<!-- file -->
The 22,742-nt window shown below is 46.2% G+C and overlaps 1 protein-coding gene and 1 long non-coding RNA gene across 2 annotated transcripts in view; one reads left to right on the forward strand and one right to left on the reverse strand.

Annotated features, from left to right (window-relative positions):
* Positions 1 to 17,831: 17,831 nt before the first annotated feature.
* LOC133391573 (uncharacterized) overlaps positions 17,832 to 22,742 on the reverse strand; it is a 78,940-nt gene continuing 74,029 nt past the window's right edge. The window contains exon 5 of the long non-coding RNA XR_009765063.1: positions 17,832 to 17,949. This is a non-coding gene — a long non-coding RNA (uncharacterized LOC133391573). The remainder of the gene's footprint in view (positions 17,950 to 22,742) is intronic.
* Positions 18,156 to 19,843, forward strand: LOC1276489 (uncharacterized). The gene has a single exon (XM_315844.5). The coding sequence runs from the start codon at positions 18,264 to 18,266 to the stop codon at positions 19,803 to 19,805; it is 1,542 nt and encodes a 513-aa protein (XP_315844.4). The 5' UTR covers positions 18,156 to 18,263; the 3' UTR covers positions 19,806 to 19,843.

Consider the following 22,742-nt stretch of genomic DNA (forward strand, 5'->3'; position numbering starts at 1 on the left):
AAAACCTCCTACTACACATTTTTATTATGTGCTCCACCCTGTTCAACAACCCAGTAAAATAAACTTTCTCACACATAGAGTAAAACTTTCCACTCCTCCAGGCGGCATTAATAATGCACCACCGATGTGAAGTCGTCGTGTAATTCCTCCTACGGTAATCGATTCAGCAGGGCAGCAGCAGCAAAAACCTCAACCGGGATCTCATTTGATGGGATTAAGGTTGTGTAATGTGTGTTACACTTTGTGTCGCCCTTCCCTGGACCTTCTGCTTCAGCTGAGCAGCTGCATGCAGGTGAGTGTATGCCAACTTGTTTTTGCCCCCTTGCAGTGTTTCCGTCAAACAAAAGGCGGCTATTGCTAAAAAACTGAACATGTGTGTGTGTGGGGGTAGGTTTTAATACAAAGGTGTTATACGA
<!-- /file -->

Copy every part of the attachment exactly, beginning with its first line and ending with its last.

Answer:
The 22,742-nt window shown below is 46.2% G+C and overlaps 1 protein-coding gene and 1 long non-coding RNA gene across 2 annotated transcripts in view; one reads left to right on the forward strand and one right to left on the reverse strand.

Annotated features, from left to right (window-relative positions):
* Positions 1 to 17,831: 17,831 nt before the first annotated feature.
* LOC133391573 (uncharacterized) overlaps positions 17,832 to 22,742 on the reverse strand; it is a 78,940-nt gene continuing 74,029 nt past the window's right edge. The window contains exon 5 of the long non-coding RNA XR_009765063.1: positions 17,832 to 17,949. This is a non-coding gene — a long non-coding RNA (uncharacterized LOC133391573). The remainder of the gene's footprint in view (positions 17,950 to 22,742) is intronic.
* Positions 18,156 to 19,843, forward strand: LOC1276489 (uncharacterized). The gene has a single exon (XM_315844.5). The coding sequence runs from the start codon at positions 18,264 to 18,266 to the stop codon at positions 19,803 to 19,805; it is 1,542 nt and encodes a 513-aa protein (XP_315844.4). The 5' UTR covers positions 18,156 to 18,263; the 3' UTR covers positions 19,806 to 19,843.

Consider the following 22,742-nt stretch of genomic DNA (forward strand, 5'->3'; position numbering starts at 1 on the left):
AAAACCTCCTACTACACATTTTTATTATGTGCTCCACCCTGTTCAACAACCCAGTAAAATAAACTTTCTCACACATAGAGTAAAACTTTCCACTCCTCCAGGCGGCATTAATAATGCACCACCGATGTGAAGTCGTCGTGTAATTCCTCCTACGGTAATCGATTCAGCAGGGCAGCAGCAGCAAAAACCTCAACCGGGATCTCATTTGATGGGATTAAGGTTGTGTAATGTGTGTTACACTTTGTGTCGCCCTTCCCTGGACCTTCTGCTTCAGCTGAGCAGCTGCATGCAGGTGAGTGTATGCCAACTTGTTTTTGCCCCCTTGCAGTGTTTCCGTCAAACAAAAGGCGGCTATTGCTAAAAAACTGAACATGTGTGTGTGTGGGGGTAGGTTTTAATACAAAGGTGTTATACGA